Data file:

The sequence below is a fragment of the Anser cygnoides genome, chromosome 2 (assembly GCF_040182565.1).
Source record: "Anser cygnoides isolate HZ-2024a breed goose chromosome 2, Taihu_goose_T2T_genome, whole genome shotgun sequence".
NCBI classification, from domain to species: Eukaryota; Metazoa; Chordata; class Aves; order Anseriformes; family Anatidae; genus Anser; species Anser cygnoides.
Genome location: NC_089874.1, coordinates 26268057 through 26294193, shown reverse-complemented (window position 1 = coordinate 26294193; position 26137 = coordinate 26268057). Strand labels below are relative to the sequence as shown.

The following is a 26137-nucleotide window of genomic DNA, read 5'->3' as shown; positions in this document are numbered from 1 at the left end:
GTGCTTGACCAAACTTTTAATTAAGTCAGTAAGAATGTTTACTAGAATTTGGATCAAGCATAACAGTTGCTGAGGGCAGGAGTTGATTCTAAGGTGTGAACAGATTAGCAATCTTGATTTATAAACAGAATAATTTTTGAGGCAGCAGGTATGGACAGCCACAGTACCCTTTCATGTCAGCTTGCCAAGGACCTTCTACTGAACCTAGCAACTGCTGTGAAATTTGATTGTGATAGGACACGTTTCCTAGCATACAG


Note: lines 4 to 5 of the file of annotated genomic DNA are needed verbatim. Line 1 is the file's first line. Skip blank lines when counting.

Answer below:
Genome location: NC_089874.1, coordinates 26268057 through 26294193, shown reverse-complemented (window position 1 = coordinate 26294193; position 26137 = coordinate 26268057). Strand labels below are relative to the sequence as shown.

The following is a 26137-nucleotide window of genomic DNA, read 5'->3' as shown; positions in this document are numbered from 1 at the left end: